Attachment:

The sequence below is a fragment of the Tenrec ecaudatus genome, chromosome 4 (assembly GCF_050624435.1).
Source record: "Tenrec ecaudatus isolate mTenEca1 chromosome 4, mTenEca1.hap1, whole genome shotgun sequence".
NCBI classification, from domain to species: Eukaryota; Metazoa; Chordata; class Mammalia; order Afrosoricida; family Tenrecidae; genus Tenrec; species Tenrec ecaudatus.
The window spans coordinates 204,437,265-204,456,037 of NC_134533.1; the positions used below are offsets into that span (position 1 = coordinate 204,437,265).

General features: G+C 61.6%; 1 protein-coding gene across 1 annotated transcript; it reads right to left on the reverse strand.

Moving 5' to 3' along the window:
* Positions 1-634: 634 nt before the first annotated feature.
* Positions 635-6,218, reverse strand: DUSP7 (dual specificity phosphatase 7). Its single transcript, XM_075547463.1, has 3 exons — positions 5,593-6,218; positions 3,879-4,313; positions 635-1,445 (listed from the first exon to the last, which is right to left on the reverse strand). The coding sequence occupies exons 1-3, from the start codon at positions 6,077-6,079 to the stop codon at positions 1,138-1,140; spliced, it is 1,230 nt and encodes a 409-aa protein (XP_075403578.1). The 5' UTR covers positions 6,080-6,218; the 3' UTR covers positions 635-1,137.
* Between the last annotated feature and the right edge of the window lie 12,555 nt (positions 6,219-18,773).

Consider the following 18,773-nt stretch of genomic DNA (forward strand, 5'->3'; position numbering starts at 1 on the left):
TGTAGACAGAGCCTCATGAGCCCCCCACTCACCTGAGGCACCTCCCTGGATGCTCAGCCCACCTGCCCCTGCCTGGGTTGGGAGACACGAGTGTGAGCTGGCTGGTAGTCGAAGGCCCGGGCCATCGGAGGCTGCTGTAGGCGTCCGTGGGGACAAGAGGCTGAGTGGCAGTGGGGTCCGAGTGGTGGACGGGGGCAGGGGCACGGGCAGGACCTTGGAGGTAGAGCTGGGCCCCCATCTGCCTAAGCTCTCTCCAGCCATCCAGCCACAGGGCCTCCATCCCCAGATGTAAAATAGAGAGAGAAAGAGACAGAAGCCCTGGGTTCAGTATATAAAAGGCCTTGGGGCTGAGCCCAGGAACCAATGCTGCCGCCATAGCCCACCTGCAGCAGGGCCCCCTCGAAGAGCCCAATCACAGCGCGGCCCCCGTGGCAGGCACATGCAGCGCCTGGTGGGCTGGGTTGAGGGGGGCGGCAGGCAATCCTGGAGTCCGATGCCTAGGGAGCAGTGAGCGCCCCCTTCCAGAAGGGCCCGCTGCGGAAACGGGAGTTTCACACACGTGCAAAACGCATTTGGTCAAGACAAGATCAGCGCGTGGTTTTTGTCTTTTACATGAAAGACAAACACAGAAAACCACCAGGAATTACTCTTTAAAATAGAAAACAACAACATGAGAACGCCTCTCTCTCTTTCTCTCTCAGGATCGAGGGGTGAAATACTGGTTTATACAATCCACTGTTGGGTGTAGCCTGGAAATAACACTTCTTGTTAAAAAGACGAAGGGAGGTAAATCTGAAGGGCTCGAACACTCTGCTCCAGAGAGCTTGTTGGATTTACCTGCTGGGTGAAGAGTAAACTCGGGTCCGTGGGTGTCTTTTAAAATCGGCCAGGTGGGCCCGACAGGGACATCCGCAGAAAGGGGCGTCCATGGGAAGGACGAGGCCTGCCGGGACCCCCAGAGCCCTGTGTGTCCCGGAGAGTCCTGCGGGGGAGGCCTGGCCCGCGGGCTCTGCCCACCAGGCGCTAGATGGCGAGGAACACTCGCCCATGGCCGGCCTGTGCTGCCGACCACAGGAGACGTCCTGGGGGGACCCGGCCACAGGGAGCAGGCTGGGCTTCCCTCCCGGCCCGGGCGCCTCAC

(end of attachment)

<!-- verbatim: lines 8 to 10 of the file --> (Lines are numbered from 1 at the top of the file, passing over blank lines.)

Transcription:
* Positions 635-6,218, reverse strand: DUSP7 (dual specificity phosphatase 7). Its single transcript, XM_075547463.1, has 3 exons — positions 5,593-6,218; positions 3,879-4,313; positions 635-1,445 (listed from the first exon to the last, which is right to left on the reverse strand). The coding sequence occupies exons 1-3, from the start codon at positions 6,077-6,079 to the stop codon at positions 1,138-1,140; spliced, it is 1,230 nt and encodes a 409-aa protein (XP_075403578.1). The 5' UTR covers positions 6,080-6,218; the 3' UTR covers positions 635-1,137.
* Between the last annotated feature and the right edge of the window lie 12,555 nt (positions 6,219-18,773).

Consider the following 18,773-nt stretch of genomic DNA (forward strand, 5'->3'; position numbering starts at 1 on the left):